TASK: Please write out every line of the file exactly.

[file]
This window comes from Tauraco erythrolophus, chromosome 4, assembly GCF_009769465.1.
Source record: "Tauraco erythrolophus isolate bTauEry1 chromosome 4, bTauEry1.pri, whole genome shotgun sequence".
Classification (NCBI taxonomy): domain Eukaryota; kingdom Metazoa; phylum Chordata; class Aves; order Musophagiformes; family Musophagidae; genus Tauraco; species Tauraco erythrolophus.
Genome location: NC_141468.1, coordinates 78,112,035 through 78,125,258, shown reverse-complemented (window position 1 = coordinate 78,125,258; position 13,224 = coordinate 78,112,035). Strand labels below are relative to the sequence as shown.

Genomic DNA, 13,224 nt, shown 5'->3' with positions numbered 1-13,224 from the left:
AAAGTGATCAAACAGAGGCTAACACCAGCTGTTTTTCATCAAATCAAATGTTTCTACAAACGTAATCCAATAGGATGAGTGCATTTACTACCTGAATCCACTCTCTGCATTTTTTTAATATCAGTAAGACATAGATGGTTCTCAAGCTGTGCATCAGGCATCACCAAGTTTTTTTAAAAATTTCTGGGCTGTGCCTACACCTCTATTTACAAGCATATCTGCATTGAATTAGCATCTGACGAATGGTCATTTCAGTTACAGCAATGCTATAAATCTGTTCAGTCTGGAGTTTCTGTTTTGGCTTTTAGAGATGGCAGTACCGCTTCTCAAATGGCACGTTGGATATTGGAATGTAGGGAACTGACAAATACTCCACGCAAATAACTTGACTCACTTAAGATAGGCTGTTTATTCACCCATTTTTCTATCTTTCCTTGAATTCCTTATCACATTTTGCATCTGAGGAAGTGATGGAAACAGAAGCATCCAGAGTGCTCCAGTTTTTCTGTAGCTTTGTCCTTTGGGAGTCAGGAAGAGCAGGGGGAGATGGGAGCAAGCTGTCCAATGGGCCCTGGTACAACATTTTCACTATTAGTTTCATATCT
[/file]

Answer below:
This window comes from Tauraco erythrolophus, chromosome 4, assembly GCF_009769465.1.
Source record: "Tauraco erythrolophus isolate bTauEry1 chromosome 4, bTauEry1.pri, whole genome shotgun sequence".
Classification (NCBI taxonomy): domain Eukaryota; kingdom Metazoa; phylum Chordata; class Aves; order Musophagiformes; family Musophagidae; genus Tauraco; species Tauraco erythrolophus.
Genome location: NC_141468.1, coordinates 78,112,035 through 78,125,258, shown reverse-complemented (window position 1 = coordinate 78,125,258; position 13,224 = coordinate 78,112,035). Strand labels below are relative to the sequence as shown.

Genomic DNA, 13,224 nt, shown 5'->3' with positions numbered 1-13,224 from the left:
AAAGTGATCAAACAGAGGCTAACACCAGCTGTTTTTCATCAAATCAAATGTTTCTACAAACGTAATCCAATAGGATGAGTGCATTTACTACCTGAATCCACTCTCTGCATTTTTTTAATATCAGTAAGACATAGATGGTTCTCAAGCTGTGCATCAGGCATCACCAAGTTTTTTTAAAAATTTCTGGGCTGTGCCTACACCTCTATTTACAAGCATATCTGCATTGAATTAGCATCTGACGAATGGTCATTTCAGTTACAGCAATGCTATAAATCTGTTCAGTCTGGAGTTTCTGTTTTGGCTTTTAGAGATGGCAGTACCGCTTCTCAAATGGCACGTTGGATATTGGAATGTAGGGAACTGACAAATACTCCACGCAAATAACTTGACTCACTTAAGATAGGCTGTTTATTCACCCATTTTTCTATCTTTCCTTGAATTCCTTATCACATTTTGCATCTGAGGAAGTGATGGAAACAGAAGCATCCAGAGTGCTCCAGTTTTTCTGTAGCTTTGTCCTTTGGGAGTCAGGAAGAGCAGGGGGAGATGGGAGCAAGCTGTCCAATGGGCCCTGGTACAACATTTTCACTATTAGTTTCATATCT